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Does Fruit Jelly or Jam Go Bad?

A jar of jelly does not go bad if kept unopened in a cool, dry, dark area. Once opened it should be refrigerated and is good for about 9 months. If you see mold or detect odor them throw it out.

Expiration dates on jar are estimates and are just best used by dates. Jams and jellies do not go bad until some time after being exposed to mold, fungus, and bacteria in the air. They have an almost indefinate shelf life if not opened.

If it smells or tastes bad, then do not eat.

 

 

What are fruit jellies?

Fruit jelly is a semisolid mixture of preserved fruit juice and sugar. In the United States, a fruit jelly is defined as a semisolid food that is made from at least 45% by weight of fruit juice extract and 55% of sugar content by weight. Some fruits are seasonal, and you might not access them easily during their off-season months. Food processing industries take this chance to preserve extracts from these fruits for use later in the year in a flavored and palatable form.

 

 

How are fruit jellies made?

You might wonder how a fruit jelly is made to have such a close resemblance to the taste, smell, and color of the original fruit despite it being a processed product. Contrary to the presumption of many, blending and preserving whole fruits does not yield a fruit jelly. Instead, the juice from the fruit is extracted, mixed with sugar, and subjected to heat. After some time, the mixture starts to thicken, forming the jelly. Some factors affect the thickening of this fruit extract. Some fruit extracts concentrate faster than others.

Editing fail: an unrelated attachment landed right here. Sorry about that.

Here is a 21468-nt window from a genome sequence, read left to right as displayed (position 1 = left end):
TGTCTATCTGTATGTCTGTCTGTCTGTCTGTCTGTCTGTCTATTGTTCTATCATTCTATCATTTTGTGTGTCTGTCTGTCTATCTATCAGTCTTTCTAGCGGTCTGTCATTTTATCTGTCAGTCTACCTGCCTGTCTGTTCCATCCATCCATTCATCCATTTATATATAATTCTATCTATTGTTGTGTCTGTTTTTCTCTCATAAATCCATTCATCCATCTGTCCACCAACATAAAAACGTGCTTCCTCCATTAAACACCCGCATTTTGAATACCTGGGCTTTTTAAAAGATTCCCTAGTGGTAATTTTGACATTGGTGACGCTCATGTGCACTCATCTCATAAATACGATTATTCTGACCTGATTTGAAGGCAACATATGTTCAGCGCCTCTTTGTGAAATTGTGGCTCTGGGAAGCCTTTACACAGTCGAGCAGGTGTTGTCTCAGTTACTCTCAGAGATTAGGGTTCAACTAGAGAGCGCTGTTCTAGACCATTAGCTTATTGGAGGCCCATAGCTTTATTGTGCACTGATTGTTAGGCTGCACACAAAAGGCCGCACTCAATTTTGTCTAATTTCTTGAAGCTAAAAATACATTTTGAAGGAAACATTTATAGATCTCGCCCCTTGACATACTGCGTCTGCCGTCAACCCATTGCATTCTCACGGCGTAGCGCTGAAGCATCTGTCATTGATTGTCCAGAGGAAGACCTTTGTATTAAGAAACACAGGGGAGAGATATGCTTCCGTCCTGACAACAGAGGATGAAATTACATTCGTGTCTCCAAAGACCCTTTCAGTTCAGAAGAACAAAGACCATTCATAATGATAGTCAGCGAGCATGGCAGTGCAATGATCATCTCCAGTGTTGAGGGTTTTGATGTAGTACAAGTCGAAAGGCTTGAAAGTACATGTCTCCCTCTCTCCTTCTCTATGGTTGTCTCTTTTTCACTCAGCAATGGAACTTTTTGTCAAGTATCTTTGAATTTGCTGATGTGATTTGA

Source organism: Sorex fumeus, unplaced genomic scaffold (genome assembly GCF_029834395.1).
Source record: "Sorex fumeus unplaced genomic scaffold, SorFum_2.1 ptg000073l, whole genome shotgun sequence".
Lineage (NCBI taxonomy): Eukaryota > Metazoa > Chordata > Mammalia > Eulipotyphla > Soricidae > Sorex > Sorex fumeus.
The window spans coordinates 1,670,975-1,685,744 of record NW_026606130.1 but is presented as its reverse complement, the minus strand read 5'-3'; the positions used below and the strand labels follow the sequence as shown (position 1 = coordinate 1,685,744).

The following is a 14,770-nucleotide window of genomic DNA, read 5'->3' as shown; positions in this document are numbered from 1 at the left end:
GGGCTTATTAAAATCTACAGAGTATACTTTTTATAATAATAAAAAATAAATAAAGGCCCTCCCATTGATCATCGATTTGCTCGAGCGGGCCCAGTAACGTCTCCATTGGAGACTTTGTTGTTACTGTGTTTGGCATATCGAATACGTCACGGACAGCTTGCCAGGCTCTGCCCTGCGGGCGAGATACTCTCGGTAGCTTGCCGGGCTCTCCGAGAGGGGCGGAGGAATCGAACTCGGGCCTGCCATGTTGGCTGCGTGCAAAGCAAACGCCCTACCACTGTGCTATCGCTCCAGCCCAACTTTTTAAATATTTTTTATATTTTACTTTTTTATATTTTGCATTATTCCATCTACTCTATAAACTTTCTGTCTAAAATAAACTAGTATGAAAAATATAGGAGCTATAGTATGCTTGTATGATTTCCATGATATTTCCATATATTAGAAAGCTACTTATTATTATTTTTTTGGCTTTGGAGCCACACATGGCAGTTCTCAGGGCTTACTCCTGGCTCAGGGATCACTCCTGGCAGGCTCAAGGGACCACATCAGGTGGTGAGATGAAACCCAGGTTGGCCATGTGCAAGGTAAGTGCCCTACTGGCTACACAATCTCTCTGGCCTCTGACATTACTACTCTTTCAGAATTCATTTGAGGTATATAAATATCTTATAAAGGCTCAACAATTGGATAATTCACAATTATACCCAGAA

The main components of a fruit jelly are water, acids, pectin, and sugar. Sugar and water are just additives, while acids and pectin are contained naturally in fruits. Different fruits have different concentrations of acids and pectin, and sometimes the concentration of these ingredients may have to be enhanced for the jelly to form.

 

 

Role Played by Pectin

For a fruit juice extract to form a gel, pectin must be present. It determines the continuity of the gel structure in the final product. The average percentage of pectin in jelly is approximately 0.5 to 1.5 percentage by weight.

Pectin is found in a plant’s cell walls, and it is expected that some fruit extracts have enough pectin content to form a gel. However, when making a fruit jelly, you should always assume that the pectin content is not sufficient and acquire processed pectin from reliable manufacturers. The pectin from such manufacturers is usually pure.

When using such pectin, the standard ratio of pectin to sugar is approximately 18 parts of the pectin part. The rigidity of the gel formed is dependent on the sugar concentration and the acidity of the medium.

 

 

Role Played by Acids

Firmness in a fruit jelly is dependent on the acidity in the fruit extract. The optimum firmness is obtained at a specific pH. This pH level requirement may vary for different types of pectin used but the optimum gel form at a pH range of 3.1 to 3.3. pH levels outside this range either form too hard gels (weeping) or result in poorly structured gels. The acidity of the fruit extract also determines the temperature at which the gel sets.

 

 

Role Played by Sugar in A Fruit Jelly

Sugar contributes to the thickening of the gel during processing. It may also act as a flavor for some fruits which lack considerable amounts of sucrose. At a concentration of 55% by weight, sugar also serves as a preservative. Low sugar content in fruit jelly creates a medium suitable for the growth of molds and yeasts.

Since it keeps a very long time you can store in your bunker as a food store.